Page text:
I carry him crying and leave him thrashing. I have to let go, to help him let go. I trust he is safe and surrounded in love. Nevertheless, his words follow me as I walk away, my own tears falling: "I want to be with my family."
This morning, my baby fell off the bed. My toenail smashed into a bloody mess. My toddler wailed for his brother. Nothing, it seemed, could be accomplished beyond the bare minimum. Meanwhile, the world turned and hungered and wept, in need.
I keep imagining my children not breathing: stuck in tight places, lying on the floor with full mouths, smothered in blankets, escaped from my sight in a dark place I discover fearfully. I know these intrusive thoughts are fictions formed of the furtive urgency to keep my children safe. I try to relax - my children are breathing. But my mind fills with the faces of other little ones kept from their caregivers, separated from love by the belief that only some people are entitled to stay where they're safe.
Saturday, all I could do was sleep off a sore throat. Sunday, I found the severed limbs of trees that had valiantly, wildly grown for years, chopped down in minutes after seasons of striving.
Will my children have free, fertile ground on which to stand? What about their children? All children? Does anything I'm saying matter?
I see gentle smiles, feel a circle of embrace, and hear a soft voice saying, "I'm coming to help you." Again and again and again, angels appear.
I enter a spacious home and offer the promise, echoed back to me in a little voice, “Friends will be coming soon.” We prepare together to welcome them.
I sit in a house full of people hearing one another's wonders and woes, caring for one another's kids and each other, sharing space and time and love to make everything more bearable. I am held and holding. I am filled and restored.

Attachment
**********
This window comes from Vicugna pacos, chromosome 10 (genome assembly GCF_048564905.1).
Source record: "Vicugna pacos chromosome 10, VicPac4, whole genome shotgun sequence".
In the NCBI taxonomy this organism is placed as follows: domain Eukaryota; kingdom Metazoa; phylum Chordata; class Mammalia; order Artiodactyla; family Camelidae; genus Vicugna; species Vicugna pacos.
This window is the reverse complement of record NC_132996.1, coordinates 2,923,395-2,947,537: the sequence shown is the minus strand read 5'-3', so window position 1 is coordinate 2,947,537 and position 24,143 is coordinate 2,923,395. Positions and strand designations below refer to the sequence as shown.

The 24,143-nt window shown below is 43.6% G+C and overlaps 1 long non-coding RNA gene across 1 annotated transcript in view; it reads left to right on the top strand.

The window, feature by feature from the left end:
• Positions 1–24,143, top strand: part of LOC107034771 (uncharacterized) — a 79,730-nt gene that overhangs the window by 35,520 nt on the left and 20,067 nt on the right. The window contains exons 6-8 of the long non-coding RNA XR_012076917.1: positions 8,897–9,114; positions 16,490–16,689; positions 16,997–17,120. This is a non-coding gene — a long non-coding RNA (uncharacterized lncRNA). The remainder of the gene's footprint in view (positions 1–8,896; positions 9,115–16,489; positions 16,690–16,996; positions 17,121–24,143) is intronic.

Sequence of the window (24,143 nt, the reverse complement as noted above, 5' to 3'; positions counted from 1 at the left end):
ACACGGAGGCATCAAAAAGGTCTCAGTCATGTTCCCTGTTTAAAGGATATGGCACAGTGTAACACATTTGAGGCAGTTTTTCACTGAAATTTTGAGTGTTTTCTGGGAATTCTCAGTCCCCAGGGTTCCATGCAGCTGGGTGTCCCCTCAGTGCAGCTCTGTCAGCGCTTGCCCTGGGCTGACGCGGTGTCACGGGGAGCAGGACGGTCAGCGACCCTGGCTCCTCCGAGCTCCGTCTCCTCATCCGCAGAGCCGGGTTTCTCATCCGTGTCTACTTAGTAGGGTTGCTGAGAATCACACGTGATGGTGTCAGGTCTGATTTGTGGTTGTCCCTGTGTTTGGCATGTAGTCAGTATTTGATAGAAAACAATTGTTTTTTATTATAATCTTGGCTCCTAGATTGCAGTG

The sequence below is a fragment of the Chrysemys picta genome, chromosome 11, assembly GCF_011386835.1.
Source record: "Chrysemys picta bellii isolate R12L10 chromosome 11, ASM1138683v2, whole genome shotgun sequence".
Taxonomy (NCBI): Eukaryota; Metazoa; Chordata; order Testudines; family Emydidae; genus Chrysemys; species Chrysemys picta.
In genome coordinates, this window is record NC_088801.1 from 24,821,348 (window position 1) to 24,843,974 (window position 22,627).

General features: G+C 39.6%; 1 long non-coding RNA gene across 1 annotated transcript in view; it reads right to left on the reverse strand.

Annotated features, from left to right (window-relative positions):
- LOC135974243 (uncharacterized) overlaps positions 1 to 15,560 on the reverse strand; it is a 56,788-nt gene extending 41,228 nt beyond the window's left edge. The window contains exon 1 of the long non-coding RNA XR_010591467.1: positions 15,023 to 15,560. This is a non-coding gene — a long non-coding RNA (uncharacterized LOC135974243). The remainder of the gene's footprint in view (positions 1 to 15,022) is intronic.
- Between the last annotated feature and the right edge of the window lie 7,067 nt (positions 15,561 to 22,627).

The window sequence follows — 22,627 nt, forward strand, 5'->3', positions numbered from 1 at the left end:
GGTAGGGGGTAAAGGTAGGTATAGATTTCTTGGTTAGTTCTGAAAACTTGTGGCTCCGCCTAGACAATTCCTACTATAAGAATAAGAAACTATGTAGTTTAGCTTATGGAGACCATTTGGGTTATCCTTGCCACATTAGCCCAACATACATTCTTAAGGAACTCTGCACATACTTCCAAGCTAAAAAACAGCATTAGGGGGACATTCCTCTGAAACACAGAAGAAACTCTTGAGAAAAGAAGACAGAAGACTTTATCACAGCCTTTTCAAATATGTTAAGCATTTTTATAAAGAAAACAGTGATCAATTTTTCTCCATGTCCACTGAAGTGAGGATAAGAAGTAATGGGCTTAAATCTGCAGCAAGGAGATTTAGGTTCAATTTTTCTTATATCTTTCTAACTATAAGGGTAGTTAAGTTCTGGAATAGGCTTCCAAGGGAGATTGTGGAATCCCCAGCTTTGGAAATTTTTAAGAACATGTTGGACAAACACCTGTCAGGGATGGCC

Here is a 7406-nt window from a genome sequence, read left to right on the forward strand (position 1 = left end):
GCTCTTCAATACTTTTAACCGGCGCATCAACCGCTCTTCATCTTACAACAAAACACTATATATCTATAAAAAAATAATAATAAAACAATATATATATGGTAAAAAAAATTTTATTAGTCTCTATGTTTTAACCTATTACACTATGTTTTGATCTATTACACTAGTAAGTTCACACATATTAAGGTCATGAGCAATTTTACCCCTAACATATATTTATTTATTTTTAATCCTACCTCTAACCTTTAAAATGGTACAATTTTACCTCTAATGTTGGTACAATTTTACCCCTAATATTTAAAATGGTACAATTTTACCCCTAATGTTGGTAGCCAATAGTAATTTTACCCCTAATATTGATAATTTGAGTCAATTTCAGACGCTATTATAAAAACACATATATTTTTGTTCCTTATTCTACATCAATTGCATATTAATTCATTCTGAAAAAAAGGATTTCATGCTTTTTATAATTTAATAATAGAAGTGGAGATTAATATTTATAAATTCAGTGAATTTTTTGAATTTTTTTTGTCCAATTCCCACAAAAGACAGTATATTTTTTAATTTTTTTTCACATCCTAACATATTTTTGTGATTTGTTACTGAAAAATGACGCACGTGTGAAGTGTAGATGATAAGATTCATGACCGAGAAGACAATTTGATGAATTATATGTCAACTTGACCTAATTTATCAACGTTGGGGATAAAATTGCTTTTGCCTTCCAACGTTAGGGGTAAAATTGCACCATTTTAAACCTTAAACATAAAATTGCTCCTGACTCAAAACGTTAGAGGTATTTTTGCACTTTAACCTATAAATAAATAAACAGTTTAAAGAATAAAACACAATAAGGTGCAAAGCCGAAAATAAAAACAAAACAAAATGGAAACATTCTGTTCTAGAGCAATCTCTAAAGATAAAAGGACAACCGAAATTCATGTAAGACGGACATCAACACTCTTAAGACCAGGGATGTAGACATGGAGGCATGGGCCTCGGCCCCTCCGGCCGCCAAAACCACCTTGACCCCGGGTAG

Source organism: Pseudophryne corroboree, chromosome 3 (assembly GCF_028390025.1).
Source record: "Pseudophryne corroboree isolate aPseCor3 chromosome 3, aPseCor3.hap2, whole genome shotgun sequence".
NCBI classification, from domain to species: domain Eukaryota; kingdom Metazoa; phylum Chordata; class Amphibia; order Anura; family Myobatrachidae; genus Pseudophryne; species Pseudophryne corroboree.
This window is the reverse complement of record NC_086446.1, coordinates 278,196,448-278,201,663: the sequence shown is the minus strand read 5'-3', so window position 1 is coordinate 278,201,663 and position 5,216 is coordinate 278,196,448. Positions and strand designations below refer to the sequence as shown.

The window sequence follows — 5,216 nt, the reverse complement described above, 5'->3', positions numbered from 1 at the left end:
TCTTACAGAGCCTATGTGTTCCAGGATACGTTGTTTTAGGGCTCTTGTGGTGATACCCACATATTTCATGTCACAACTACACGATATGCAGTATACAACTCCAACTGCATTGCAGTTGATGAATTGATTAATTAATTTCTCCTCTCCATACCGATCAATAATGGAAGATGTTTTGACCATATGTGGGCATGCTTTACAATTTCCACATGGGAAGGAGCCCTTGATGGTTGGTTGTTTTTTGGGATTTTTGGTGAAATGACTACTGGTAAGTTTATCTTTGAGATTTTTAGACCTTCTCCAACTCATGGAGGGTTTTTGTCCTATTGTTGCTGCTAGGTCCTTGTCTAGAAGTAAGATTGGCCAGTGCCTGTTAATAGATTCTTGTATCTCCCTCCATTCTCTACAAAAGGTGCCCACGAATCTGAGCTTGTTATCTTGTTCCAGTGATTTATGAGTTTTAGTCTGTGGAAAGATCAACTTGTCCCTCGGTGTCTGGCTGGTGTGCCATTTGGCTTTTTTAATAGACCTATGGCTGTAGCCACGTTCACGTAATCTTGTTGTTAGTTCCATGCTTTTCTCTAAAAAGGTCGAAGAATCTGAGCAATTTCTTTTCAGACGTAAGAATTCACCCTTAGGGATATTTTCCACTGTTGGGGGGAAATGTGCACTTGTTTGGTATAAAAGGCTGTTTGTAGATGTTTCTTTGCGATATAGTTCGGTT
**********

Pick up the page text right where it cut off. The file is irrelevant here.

I watch my child run to me, beaming: "I had a good day!" I listen carefully as he shares his stories and details. I treasure a brief time of connection. I feel fresh tears of relief roll down in release: “Mom, I saw something beautiful on the other road below us. Sorry you missed it. Next time, just look out your window. Keep looking. And you'll see.”
I suddenly feel in my body - in the midst of the strain and absurdity of living - a levity. I feel a clearing, a rooting. A surrender and celebration. I hear a voice, mine, singing. There is always a song, waiting.
When many voices sing in harmony, there is enough vibration for each one to pause, to take a breath, to sip water, to rejoin the chorus at the right time.
My two-year-old excitedly declares, "Yes, milky, yes!" as I offer to nurse his fussy baby brother. I ask, "Do you remember when you drank milky?" His brown gaze turns inward, pensive and pondering. I watch his expression soften. His face is still so round and sweet. He looks at me. "Yes." Another pause. "I drink milky downstairs. With Mommy. In Mommy's bed." I ask if he misses it. Another pause. Eye to eye. He nods silently. Wistful, not sad. I ask if he wants to have Mama's milk again. Furrowed brow. A solidness in him, a contentment with what is, a gratitude and release. “No. No more milky.” He softly pats his brother's head and smiles at me.
My four-year-old tells me about his day. “My friends and I made a potion! At first, some of us set traps for one friend. I wanted to trap him since he messes with me. But then…” A pause. Oh, what I would give to know what transpired. “We found a way to do something together. We were witches! I want to play with him tomorrow.”
My father teaches my children that the space around the trees will allow them to grow deeper and taller, to flourish. He does not cut them down, but unburdens them from limbs too low and heavy. Evening light casts halos around their heads as they walk across acres of growth. He shows them that there are shoots emerging from something he thought was dead. They all look, astonished.
I notice myself humming.